I can still be glad for all Wikimedians taking photographs in rural areas, and of short events, Wikimedia culture, hard-to-access places, hard-to-find items, and other subjects that are rarely available as free images. And I still commend Commons's pro-level photographers who take stellar photos, but I myself no longer see much of any benefit in taking photos in places like Columbus. Many better photographers have captured the places I've been as well as the places I want to go. I thankfully get better results with much more ease with Flickr messages and emails than I do taking photos out on the street.

Note
  1. ^ Why? Well, he uses some of the newest cell phones (currently the iPhone 11 Pro, which takes great photos and has software to automatically improve them too). This, together with skills in composition and choosing days with good lighting and skies, leads to beautiful photographs better than even similar shots with older cameras or entry-level DSLRs.
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The thing you have to remember is that even stationary things like buildings and monuments change over time. You have to think of a photograph as not just an object, but as an object-at-a-point-in-time. So if there's been no photograph for the past 5-10 years, I'd say it's still valuable to have a photograph at this point in time. What about during various times of day, or particular seasons? These are all valuable records. So don't be so easily dissuaded from taking photographs. - kosboot (talk) 17:44, 15 August 2023 (UTC)[reply]

Yes, places change, but when every place on my list is being photographed by others, and some of them are even taking requests, I don't ever need to tackle that work myself. If I could expect or notice any changes, of course I could request another photo or seek one out myself. My efforts are better spent doing things others won't, like this new article: Frederick W. Schumacher mansion (among scores of others!) I can see the same thing happening in most other cities, and especially all cities larger than Columbus, if Wikimedians connect with photographers like I have. ɱ (talk) 18:40, 15 August 2023 (UTC)[reply]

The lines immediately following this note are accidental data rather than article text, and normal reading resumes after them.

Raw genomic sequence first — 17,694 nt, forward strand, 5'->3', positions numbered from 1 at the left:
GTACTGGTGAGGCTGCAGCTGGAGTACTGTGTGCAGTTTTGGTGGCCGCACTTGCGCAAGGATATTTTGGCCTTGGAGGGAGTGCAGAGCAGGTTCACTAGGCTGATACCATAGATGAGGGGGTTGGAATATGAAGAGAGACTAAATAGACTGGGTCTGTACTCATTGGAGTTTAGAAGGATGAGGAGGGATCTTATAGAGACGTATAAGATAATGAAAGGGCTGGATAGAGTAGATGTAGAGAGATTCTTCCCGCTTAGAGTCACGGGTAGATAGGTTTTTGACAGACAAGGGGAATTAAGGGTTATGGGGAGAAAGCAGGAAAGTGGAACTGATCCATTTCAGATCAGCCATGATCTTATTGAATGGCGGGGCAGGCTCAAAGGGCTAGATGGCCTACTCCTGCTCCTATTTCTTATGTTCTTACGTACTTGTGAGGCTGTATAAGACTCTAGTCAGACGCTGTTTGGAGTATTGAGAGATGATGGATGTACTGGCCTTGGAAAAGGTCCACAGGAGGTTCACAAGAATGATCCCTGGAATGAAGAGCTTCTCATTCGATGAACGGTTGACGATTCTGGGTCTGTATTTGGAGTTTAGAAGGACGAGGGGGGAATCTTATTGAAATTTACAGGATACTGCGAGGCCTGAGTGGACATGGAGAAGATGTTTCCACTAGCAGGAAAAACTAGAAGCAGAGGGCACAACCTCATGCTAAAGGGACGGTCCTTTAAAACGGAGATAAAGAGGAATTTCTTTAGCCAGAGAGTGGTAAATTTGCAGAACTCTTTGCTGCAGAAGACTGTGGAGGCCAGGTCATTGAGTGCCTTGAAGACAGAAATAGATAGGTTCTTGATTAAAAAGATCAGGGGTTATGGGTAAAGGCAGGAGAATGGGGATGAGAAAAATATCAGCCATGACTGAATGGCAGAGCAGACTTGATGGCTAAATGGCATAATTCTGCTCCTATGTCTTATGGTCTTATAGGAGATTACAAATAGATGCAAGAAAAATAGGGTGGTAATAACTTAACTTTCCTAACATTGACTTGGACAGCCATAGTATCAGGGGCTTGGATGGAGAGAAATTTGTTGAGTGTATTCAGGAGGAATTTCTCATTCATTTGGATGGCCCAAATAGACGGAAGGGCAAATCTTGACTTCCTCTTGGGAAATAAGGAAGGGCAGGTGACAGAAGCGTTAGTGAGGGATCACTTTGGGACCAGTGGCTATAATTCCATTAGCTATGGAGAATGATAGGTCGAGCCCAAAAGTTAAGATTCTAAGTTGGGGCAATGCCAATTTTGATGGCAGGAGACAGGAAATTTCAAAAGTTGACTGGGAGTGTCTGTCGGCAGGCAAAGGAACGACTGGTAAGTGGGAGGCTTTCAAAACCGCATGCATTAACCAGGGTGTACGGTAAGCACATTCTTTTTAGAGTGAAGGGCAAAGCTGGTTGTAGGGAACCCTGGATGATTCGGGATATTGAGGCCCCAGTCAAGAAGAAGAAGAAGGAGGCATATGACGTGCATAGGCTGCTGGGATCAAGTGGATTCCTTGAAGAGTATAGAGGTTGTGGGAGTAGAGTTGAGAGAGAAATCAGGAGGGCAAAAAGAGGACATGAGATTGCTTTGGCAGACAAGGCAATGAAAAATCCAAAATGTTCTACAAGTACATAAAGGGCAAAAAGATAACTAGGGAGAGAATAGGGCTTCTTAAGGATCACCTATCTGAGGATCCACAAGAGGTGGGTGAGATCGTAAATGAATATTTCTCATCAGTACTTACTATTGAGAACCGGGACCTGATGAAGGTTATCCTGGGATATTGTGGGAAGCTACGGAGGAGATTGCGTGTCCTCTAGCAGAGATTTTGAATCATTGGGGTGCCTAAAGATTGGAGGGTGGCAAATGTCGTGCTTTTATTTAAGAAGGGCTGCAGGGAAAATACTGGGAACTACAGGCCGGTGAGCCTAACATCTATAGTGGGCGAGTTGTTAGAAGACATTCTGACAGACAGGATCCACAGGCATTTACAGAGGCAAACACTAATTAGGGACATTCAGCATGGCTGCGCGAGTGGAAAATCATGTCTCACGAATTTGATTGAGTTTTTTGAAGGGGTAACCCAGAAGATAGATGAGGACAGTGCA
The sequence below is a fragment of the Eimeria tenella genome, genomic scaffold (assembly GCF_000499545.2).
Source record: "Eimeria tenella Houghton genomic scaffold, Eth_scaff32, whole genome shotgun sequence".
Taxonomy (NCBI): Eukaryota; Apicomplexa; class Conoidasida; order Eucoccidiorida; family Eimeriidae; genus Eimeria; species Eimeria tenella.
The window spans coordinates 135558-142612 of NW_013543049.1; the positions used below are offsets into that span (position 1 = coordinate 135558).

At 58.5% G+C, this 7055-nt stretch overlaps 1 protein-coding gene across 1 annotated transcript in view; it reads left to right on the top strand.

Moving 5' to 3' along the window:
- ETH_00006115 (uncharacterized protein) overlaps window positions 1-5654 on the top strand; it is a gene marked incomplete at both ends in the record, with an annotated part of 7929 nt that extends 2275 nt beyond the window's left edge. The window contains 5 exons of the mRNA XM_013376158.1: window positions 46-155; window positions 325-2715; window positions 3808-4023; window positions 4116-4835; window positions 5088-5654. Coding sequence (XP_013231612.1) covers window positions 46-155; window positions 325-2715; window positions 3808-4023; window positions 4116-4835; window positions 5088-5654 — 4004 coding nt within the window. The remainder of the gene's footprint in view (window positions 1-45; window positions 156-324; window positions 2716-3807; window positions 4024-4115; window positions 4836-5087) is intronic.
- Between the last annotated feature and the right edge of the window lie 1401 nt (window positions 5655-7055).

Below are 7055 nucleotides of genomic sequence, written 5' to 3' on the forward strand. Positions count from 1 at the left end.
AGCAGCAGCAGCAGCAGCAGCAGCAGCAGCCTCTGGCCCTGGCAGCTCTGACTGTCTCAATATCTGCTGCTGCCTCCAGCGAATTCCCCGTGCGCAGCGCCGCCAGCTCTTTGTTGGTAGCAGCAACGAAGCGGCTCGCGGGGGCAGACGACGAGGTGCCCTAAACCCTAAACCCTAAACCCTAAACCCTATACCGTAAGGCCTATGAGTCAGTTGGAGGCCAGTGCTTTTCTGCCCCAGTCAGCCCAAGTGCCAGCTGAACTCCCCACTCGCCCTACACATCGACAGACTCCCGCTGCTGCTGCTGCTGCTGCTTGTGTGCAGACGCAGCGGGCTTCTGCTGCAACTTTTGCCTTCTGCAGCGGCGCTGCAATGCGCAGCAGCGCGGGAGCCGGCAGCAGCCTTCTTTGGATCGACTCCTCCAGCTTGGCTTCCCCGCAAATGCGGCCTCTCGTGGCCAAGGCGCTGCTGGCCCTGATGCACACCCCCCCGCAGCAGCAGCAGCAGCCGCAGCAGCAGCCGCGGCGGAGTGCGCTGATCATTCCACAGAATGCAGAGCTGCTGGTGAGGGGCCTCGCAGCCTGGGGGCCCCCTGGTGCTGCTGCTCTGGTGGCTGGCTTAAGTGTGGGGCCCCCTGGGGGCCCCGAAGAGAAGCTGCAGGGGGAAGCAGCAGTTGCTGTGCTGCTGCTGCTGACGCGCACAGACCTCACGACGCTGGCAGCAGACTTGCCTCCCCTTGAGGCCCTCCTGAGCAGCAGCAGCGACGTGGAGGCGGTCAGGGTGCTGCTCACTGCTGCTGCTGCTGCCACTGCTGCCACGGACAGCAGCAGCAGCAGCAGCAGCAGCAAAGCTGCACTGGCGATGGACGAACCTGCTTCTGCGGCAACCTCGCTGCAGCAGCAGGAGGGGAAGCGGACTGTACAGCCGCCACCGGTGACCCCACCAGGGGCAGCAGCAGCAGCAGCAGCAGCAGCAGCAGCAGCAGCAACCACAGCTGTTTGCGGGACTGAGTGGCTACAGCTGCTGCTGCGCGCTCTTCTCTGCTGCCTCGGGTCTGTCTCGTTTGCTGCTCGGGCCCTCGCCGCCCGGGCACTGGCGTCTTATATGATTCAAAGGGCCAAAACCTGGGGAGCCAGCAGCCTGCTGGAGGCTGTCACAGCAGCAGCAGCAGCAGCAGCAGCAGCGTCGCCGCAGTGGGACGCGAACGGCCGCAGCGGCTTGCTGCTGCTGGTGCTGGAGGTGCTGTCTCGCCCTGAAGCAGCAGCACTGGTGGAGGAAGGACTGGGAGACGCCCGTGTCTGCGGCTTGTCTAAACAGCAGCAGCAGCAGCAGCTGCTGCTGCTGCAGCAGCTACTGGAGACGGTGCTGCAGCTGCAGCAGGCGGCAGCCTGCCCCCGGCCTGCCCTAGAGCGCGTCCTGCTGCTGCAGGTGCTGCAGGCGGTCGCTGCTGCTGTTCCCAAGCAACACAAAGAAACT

User talk:Ɱ: The Frederick W. Schumacher mansion all of the citations are bare URLs, and most of them are dead links because they were dynamically generated for a logged-in user. A double uh-oh. Maybe they still work for anyone with the proper credentials? If not, the cites are unverifiable because they lack metadata and would thus necessitate deletion per WP:V, making nearly the entire article unreferenced, and thus vulnerable to deletion at AfD. Or, same issue in the future if the links stopped working for logged-in users (inevitable with time), without proper metadata, they are unverifiable. Highly recommend addition of {{cite web}} including |url-access=registration or similar. -- GreenC 04:47, 16 August 2023 (UTC)[reply]
GreenC, I'm still writing the article. Cool your jets. ɱ (talk) 05:17, 16 August 2023 (UTC)[reply]
Done, and I have emailed NewsBank in years prior, asking for a more friendly URL. They don't want to do anything, they view it as a database needing a login, not something to integrate into the larger web. Hopefully someday they'll see the value in the latter idea. ɱ (talk) 17:43, 17 August 2023 (UTC)[reply]
The article does also read quite a lot like [the author's] city of Columbus, Ohio has a 2020 census population of 905,748. 1234qwer1234qwer4 14:06, 31 August 2023 (UTC)[reply]

I like this, contributing in a way that leverages for the greatest good. It is very efficient and scales well, one person can make a bigger impact. Also this idea of pictures through time is interesting. It's hard to sustain when only one person is the photographer, but community effort could keep such a project going indefinitely, and for many places. -- GreenC 04:58, 16 August 2023 (UTC)[reply]

Just wanted to leave a quick note thanking for you writing this article and bringing this method of contributing to Commons more to my attetntion. Take care. —The Editor's Apprentice (talk) 20:17, 18 August 2023 (UTC)[reply]


We don't often get as good a discussion of Wikiphotography as this one. Jim.henderson (talk) 23:24, 22 August 2023 (UTC)[reply]

Yes, https://flickr2commons.toolforge.org/ and the future Commons:Flickypedia are awesome projects to migrate photos to Commons. Especially with the new limitations added by Flickr since 2019 that automatically delete older images, we have to hurry with these migrations. Taking photos yourself can be expensive and time consuming, migration provides an easy mechanism to contribute lot of photos of various places and topics to Commons in short time. - Vis M (talk) 20:32, 23 August 2023 (UTC)[reply]

Yet there are most likely too many such images worthy of inclusion for this process to be fully performed manually, and if it somehow was – that is, if somehow enough people decided to volunteer for this job –, it would seem like quite a waste of editors' time compared to the possibility of using bot imports. 1234qwer1234qwer4 14:04, 31 August 2023 (UTC)[reply]